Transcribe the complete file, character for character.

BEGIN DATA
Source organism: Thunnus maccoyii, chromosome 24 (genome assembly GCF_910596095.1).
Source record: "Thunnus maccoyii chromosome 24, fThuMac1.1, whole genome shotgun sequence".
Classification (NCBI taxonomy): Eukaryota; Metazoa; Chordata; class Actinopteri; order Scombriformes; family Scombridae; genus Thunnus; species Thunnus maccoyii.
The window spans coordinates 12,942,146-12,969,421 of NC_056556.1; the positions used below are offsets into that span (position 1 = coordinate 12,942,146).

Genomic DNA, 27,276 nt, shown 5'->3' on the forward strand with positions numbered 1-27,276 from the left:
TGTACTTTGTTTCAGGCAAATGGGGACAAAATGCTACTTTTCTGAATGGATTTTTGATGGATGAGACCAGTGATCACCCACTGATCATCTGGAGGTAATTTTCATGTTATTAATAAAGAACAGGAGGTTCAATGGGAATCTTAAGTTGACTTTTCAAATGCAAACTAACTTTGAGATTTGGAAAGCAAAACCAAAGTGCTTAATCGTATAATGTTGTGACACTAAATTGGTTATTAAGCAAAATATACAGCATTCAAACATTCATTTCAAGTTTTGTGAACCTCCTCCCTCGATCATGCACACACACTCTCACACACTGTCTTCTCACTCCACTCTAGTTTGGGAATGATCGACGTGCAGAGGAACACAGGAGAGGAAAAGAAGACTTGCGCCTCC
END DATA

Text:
Source organism: Thunnus maccoyii, chromosome 24 (genome assembly GCF_910596095.1).
Source record: "Thunnus maccoyii chromosome 24, fThuMac1.1, whole genome shotgun sequence".
Classification (NCBI taxonomy): Eukaryota; Metazoa; Chordata; class Actinopteri; order Scombriformes; family Scombridae; genus Thunnus; species Thunnus maccoyii.
The window spans coordinates 12,942,146-12,969,421 of NC_056556.1; the positions used below are offsets into that span (position 1 = coordinate 12,942,146).

Genomic DNA, 27,276 nt, shown 5'->3' on the forward strand with positions numbered 1-27,276 from the left:
TGTACTTTGTTTCAGGCAAATGGGGACAAAATGCTACTTTTCTGAATGGATTTTTGATGGATGAGACCAGTGATCACCCACTGATCATCTGGAGGTAATTTTCATGTTATTAATAAAGAACAGGAGGTTCAATGGGAATCTTAAGTTGACTTTTCAAATGCAAACTAACTTTGAGATTTGGAAAGCAAAACCAAAGTGCTTAATCGTATAATGTTGTGACACTAAATTGGTTATTAAGCAAAATATACAGCATTCAAACATTCATTTCAAGTTTTGTGAACCTCCTCCCTCGATCATGCACACACACTCTCACACACTGTCTTCTCACTCCACTCTAGTTTGGGAATGATCGACGTGCAGAGGAACACAGGAGAGGAAAAGAAGACTTGCGCCTCC